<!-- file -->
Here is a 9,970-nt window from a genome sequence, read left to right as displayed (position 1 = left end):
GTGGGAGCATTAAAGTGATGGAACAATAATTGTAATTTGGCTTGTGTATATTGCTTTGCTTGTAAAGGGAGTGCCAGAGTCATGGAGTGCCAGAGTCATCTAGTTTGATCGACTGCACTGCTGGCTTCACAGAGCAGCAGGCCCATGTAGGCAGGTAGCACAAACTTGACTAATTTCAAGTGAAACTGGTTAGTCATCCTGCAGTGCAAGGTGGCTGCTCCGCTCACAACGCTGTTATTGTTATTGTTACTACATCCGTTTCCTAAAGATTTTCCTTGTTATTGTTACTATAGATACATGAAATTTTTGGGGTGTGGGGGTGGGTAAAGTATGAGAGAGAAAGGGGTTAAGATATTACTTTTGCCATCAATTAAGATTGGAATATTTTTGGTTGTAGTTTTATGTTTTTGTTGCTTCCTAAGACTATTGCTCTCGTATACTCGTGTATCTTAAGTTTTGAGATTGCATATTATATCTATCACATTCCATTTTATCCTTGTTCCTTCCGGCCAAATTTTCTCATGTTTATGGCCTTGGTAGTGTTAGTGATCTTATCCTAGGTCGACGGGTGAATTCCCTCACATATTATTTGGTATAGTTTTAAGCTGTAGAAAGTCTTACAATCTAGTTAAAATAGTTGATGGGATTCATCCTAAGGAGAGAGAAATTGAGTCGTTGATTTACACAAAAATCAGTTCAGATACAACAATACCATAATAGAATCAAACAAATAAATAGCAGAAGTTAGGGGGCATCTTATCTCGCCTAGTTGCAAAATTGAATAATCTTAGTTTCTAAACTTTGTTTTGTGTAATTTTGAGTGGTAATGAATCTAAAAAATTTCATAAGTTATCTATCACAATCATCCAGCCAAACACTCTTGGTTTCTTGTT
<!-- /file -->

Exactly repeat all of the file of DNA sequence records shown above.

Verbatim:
Here is a 9,970-nt window from a genome sequence, read left to right as displayed (position 1 = left end):
GTGGGAGCATTAAAGTGATGGAACAATAATTGTAATTTGGCTTGTGTATATTGCTTTGCTTGTAAAGGGAGTGCCAGAGTCATGGAGTGCCAGAGTCATCTAGTTTGATCGACTGCACTGCTGGCTTCACAGAGCAGCAGGCCCATGTAGGCAGGTAGCACAAACTTGACTAATTTCAAGTGAAACTGGTTAGTCATCCTGCAGTGCAAGGTGGCTGCTCCGCTCACAACGCTGTTATTGTTATTGTTACTACATCCGTTTCCTAAAGATTTTCCTTGTTATTGTTACTATAGATACATGAAATTTTTGGGGTGTGGGGGTGGGTAAAGTATGAGAGAGAAAGGGGTTAAGATATTACTTTTGCCATCAATTAAGATTGGAATATTTTTGGTTGTAGTTTTATGTTTTTGTTGCTTCCTAAGACTATTGCTCTCGTATACTCGTGTATCTTAAGTTTTGAGATTGCATATTATATCTATCACATTCCATTTTATCCTTGTTCCTTCCGGCCAAATTTTCTCATGTTTATGGCCTTGGTAGTGTTAGTGATCTTATCCTAGGTCGACGGGTGAATTCCCTCACATATTATTTGGTATAGTTTTAAGCTGTAGAAAGTCTTACAATCTAGTTAAAATAGTTGATGGGATTCATCCTAAGGAGAGAGAAATTGAGTCGTTGATTTACACAAAAATCAGTTCAGATACAACAATACCATAATAGAATCAAACAAATAAATAGCAGAAGTTAGGGGGCATCTTATCTCGCCTAGTTGCAAAATTGAATAATCTTAGTTTCTAAACTTTGTTTTGTGTAATTTTGAGTGGTAATGAATCTAAAAAATTTCATAAGTTATCTATCACAATCATCCAGCCAAACACTCTTGGTTTCTTGTT